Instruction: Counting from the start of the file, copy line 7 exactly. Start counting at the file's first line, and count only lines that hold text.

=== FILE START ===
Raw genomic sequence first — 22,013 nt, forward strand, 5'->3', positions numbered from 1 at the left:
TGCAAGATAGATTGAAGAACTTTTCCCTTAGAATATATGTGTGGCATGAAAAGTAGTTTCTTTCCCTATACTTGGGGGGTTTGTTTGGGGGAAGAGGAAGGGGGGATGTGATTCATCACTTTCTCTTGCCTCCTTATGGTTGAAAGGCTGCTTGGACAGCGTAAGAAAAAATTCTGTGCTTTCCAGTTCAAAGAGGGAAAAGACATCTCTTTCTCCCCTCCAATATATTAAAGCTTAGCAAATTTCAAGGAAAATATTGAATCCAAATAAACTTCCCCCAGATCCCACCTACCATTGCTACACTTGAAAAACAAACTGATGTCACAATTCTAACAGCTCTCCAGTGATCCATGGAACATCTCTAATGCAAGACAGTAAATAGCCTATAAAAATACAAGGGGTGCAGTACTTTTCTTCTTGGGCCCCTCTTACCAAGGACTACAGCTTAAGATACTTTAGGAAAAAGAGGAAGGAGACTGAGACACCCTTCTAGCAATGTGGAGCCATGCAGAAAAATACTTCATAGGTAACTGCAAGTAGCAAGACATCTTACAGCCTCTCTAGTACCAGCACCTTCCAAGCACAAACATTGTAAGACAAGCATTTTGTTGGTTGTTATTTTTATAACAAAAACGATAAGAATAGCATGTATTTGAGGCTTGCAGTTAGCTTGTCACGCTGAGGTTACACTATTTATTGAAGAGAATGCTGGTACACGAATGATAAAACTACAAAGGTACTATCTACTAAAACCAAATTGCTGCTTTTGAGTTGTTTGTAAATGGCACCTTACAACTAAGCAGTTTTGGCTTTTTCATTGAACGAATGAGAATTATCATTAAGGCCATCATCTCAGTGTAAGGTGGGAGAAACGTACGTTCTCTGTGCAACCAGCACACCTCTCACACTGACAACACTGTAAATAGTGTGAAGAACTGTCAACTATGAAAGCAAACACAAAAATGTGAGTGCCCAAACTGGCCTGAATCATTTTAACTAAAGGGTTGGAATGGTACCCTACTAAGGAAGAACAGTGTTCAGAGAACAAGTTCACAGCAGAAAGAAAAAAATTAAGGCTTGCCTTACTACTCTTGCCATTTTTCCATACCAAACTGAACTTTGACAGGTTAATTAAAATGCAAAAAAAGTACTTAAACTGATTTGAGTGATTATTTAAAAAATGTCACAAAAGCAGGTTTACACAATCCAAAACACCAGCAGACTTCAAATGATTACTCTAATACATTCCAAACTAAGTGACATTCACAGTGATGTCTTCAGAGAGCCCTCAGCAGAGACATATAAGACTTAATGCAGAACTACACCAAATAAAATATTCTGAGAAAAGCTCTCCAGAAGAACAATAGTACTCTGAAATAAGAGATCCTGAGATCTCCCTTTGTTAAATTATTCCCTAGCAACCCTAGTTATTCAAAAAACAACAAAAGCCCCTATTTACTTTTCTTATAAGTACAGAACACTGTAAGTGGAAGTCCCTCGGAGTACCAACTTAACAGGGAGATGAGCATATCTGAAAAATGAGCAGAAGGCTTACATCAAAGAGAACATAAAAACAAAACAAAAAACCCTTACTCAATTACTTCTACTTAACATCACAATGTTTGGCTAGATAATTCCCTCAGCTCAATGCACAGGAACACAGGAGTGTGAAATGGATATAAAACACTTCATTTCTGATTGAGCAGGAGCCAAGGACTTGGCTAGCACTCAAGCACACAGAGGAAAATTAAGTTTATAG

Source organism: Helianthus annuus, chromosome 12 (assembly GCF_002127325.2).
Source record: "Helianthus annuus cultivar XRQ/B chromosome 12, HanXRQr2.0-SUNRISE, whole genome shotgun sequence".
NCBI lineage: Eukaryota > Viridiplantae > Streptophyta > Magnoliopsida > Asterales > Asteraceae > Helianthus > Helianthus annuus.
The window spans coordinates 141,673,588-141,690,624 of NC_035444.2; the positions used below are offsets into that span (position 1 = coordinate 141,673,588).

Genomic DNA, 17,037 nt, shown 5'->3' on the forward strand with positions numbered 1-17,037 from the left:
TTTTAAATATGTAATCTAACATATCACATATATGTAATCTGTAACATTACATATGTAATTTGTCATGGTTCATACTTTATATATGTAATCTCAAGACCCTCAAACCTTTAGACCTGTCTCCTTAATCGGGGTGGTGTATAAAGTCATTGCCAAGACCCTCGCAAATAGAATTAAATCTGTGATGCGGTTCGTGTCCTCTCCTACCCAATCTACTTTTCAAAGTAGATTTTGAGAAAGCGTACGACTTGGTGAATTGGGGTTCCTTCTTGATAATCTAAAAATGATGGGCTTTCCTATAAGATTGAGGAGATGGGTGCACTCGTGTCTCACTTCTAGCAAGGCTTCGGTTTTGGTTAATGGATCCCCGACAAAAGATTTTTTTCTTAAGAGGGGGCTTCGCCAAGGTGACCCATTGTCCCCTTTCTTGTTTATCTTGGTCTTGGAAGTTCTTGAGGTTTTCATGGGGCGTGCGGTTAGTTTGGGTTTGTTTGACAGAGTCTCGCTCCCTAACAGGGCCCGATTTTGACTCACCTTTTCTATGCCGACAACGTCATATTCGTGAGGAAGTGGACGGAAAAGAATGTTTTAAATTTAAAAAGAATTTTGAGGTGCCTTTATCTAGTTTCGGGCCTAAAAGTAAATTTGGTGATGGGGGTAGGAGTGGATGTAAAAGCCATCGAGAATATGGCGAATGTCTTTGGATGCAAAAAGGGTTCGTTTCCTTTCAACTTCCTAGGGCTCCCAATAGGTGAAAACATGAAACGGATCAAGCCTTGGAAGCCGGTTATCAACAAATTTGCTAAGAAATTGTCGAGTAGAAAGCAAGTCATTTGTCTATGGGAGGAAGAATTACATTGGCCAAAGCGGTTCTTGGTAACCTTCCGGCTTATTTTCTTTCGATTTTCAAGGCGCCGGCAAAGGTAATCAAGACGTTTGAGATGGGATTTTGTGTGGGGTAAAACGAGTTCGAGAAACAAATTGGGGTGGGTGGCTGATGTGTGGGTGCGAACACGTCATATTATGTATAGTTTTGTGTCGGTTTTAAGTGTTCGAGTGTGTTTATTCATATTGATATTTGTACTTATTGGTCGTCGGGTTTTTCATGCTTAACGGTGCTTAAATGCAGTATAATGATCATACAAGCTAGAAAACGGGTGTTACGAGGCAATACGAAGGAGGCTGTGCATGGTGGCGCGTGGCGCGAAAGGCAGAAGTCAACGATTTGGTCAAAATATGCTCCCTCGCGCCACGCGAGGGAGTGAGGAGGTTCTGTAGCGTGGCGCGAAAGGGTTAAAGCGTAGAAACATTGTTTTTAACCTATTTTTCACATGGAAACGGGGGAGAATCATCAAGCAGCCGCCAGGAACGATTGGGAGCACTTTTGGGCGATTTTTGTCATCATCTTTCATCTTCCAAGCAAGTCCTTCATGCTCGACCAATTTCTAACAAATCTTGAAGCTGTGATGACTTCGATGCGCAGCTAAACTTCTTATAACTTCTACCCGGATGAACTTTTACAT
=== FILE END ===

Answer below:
Genomic DNA, 17,037 nt, shown 5'->3' on the forward strand with positions numbered 1-17,037 from the left: